So there you go. Made the top 100. Out of 126. That's almost as good as some of my year eleven maths results.

Thanks followers (and non-followers) I couldn't have done it without you.

Monday, October 11, 2010

Flying Solo

A couple of weeks ago, out of the blue, Min got invited to coach the ANU team in the second annual Copenhagen Negotiation Competition which means, of course, that she's off to Copenhagen.

Actually, as I write this, she's just taken off from Sydney, launching into a 30 hour effort - Denmark via Bankok and London. Luckily, I'm told that Princess Mary greets all Australian visitors to Denmark at the airport with a can of VB and some Vegemite on toast. I'm not sure how true this is, but I like to think it'll happen.

And, of course, the other upshot is that I'm a solo parent for the week. Yep, just me and Toby, batching it.

Thus far it's going well. We've watched an episode of playschool, made sausages, mash and peas for dinner ** Then (as tends to happen with dinner nowdays) Toby threw the mother of all tantrums, had a bath, and went to bed, where he fell asleep in an instant.

So now I'm sitting alone, in a suddenly very quiet and empty house. I've also done two loads of washing, already. In a while, I might go sit outside and have a beer and contemplate the next seven days. I've got my meals planned, the shopping done, Toby's daycare bag already packed for tomorrow, our lunches made, and have swept the floors. I'm organised. Bring it on, I say.

And, of course, I've been thinking about single parenting. This is the first time I've had all the parental duties to myself for any extended period. (I've done some short hops before, of course, but never even a complete overnight.) Min's done it several times while I've been off for various writer's festivals and uni obligations, but this is my first time in the pilot's seat.

It's kinda daunting, in its own way. Already, after just a few hours, I'm finding myself thinking differently. More logistically, for one thing. But I'm also looking forward to it - I really need to know that I can do something like this.

So, anyway, if there isn't a lot of blog action from me this week, you can probably guess that it's because I'm knee deep in toddler-town.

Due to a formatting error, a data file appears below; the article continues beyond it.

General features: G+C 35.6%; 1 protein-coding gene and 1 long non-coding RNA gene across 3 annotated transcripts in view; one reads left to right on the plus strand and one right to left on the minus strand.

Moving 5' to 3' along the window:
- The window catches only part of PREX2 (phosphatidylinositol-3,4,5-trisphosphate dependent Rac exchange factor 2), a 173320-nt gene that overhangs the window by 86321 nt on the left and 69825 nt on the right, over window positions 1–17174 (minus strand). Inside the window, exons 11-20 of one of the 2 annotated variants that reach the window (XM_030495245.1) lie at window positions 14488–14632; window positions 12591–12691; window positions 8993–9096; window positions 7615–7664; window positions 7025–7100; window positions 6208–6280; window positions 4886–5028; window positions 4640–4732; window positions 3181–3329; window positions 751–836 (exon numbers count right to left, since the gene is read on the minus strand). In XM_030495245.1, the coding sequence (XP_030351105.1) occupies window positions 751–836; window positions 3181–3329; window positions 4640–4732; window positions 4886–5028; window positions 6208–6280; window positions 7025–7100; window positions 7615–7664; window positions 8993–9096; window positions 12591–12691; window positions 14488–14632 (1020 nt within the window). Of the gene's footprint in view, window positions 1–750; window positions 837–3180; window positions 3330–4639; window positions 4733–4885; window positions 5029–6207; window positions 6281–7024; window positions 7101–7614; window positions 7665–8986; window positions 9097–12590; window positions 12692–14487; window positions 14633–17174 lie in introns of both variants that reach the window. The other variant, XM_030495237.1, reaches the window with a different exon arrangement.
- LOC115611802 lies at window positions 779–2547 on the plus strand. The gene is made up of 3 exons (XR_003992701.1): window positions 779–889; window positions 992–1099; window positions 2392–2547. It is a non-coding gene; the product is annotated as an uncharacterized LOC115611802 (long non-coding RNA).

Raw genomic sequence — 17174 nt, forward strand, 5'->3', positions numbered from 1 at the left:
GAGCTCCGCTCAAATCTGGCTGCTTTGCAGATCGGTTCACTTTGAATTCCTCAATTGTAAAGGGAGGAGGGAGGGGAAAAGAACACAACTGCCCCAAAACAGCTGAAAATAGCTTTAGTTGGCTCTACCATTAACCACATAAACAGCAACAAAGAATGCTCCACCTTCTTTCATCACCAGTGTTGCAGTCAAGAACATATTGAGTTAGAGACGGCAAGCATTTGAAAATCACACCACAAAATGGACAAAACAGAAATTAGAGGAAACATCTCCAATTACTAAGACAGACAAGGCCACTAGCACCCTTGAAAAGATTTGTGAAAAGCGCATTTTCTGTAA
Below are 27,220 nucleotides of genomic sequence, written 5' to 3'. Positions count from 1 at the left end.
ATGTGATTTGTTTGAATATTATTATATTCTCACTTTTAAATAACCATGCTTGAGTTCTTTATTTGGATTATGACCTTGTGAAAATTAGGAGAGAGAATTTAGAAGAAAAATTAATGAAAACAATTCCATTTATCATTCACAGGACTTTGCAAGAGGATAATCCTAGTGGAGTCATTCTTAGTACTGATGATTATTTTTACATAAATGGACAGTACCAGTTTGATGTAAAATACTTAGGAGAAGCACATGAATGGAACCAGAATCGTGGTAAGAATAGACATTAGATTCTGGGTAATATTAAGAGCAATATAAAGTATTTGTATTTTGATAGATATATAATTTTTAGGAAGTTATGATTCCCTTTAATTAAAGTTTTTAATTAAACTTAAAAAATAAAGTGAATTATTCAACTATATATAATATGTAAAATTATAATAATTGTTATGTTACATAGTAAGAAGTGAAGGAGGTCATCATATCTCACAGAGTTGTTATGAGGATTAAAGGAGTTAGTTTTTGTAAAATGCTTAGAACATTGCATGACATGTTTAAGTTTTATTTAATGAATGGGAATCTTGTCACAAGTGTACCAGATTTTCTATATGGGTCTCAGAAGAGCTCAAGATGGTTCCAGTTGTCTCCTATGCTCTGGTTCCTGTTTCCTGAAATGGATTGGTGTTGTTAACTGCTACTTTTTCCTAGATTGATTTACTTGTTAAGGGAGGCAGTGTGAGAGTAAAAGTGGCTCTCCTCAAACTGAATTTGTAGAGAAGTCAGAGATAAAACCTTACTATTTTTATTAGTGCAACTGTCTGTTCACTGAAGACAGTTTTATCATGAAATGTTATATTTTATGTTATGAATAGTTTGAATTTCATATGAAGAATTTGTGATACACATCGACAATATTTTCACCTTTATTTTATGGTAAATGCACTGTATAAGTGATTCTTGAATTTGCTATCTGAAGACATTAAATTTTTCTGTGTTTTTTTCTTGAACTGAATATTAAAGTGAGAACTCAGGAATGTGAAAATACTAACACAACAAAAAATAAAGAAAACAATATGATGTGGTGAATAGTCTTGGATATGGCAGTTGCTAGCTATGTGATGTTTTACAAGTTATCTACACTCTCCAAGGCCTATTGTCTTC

Should be fun. And, of course, one day I'll use the experience in a book.

**this particular dinner is something of a tradition in my family: when I was a kid, whenever mum was away, Dad made bangers and mash. I've got fond memories of eating bangers and mash for dinner on the night after my sister was born, so I felt kind of obliged to carry on the tradition.

Sunday, October 10, 2010

It's a Love Story...

...don't worry. I'm not about to go all Taylor Swift on you.*

But as today is the 10th of October, 2010 (ie: 10/10/10) I thought I'd tell you a true love story.

This couple I know, who shall (for the moment, at least) remain nameless, have been together for quite a while, now. In fact, one of their early dates, during their first year of seeing each other, was on the 6th June, 1966. (6/6/66). They went to a restaurant in Perth - a steakhouse located at 680, Oxford street, Mt. Hawthorn.

That night, the bloke in question asked the girl in question** if she'd like to have dinner there with him again, eleven-and-a-bit years later, on the 7/7/77. Her reply, only semi-seriously, I suspect, was that she'd probably have four kids by then, which could make it difficult.

"Doesn't matter. Bring them along." was his reply.

Eleven-and-a-bit years later, they did indeed go out to dinner again. At the same steakhouse. The girl was only half correct; at that point, there were only two kids, and the third well on the way. (And the two, despite being invited, were actually dumped with their grandparents for the night. But that's kinda beside the point.)